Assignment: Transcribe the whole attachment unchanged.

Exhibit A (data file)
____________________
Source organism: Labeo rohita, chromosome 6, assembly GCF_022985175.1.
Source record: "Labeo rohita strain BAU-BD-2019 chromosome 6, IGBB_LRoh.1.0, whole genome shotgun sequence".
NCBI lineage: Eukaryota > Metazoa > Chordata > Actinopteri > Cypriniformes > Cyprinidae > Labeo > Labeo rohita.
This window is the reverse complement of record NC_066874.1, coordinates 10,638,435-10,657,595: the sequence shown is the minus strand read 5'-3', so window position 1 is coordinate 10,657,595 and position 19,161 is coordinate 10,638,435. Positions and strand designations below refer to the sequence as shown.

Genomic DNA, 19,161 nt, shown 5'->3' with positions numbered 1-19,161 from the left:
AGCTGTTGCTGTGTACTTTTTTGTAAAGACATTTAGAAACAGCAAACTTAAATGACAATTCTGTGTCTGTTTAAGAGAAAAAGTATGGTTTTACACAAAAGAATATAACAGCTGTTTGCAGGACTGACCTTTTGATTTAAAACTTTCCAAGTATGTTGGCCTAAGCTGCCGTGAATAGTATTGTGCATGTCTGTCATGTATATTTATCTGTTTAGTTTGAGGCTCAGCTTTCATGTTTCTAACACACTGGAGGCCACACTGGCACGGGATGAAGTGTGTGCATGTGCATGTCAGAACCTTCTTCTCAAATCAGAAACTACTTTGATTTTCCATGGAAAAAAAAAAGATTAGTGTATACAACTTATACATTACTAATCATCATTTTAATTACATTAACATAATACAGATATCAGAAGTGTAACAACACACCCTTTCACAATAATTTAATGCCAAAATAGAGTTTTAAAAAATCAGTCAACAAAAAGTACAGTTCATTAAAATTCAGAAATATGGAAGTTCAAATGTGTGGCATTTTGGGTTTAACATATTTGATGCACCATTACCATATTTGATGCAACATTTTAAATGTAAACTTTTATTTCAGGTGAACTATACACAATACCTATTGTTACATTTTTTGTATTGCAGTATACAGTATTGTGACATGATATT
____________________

Source organism: Labeo rohita, chromosome 6, assembly GCF_022985175.1.
Source record: "Labeo rohita strain BAU-BD-2019 chromosome 6, IGBB_LRoh.1.0, whole genome shotgun sequence".
NCBI lineage: Eukaryota > Metazoa > Chordata > Actinopteri > Cypriniformes > Cyprinidae > Labeo > Labeo rohita.
This window is the reverse complement of record NC_066874.1, coordinates 10,638,435-10,657,595: the sequence shown is the minus strand read 5'-3', so window position 1 is coordinate 10,657,595 and position 19,161 is coordinate 10,638,435. Positions and strand designations below refer to the sequence as shown.

Genomic DNA, 19,161 nt, shown 5'->3' with positions numbered 1-19,161 from the left:
AGCTGTTGCTGTGTACTTTTTTGTAAAGACATTTAGAAACAGCAAACTTAAATGACAATTCTGTGTCTGTTTAAGAGAAAAAGTATGGTTTTACACAAAAGAATATAACAGCTGTTTGCAGGACTGACCTTTTGATTTAAAACTTTCCAAGTATGTTGGCCTAAGCTGCCGTGAATAGTATTGTGCATGTCTGTCATGTATATTTATCTGTTTAGTTTGAGGCTCAGCTTTCATGTTTCTAACACACTGGAGGCCACACTGGCACGGGATGAAGTGTGTGCATGTGCATGTCAGAACCTTCTTCTCAAATCAGAAACTACTTTGATTTTCCATGGAAAAAAAAAAGATTAGTGTATACAACTTATACATTACTAATCATCATTTTAATTACATTAACATAATACAGATATCAGAAGTGTAACAACACACCCTTTCACAATAATTTAATGCCAAAATAGAGTTTTAAAAAATCAGTCAACAAAAAGTACAGTTCATTAAAATTCAGAAATATGGAAGTTCAAATGTGTGGCATTTTGGGTTTAACATATTTGATGCACCATTACCATATTTGATGCAACATTTTAAATGTAAACTTTTATTTCAGGTGAACTATACACAATACCTATTGTTACATTTTTTGTATTGCAGTATACAGTATTGTGACATGATATT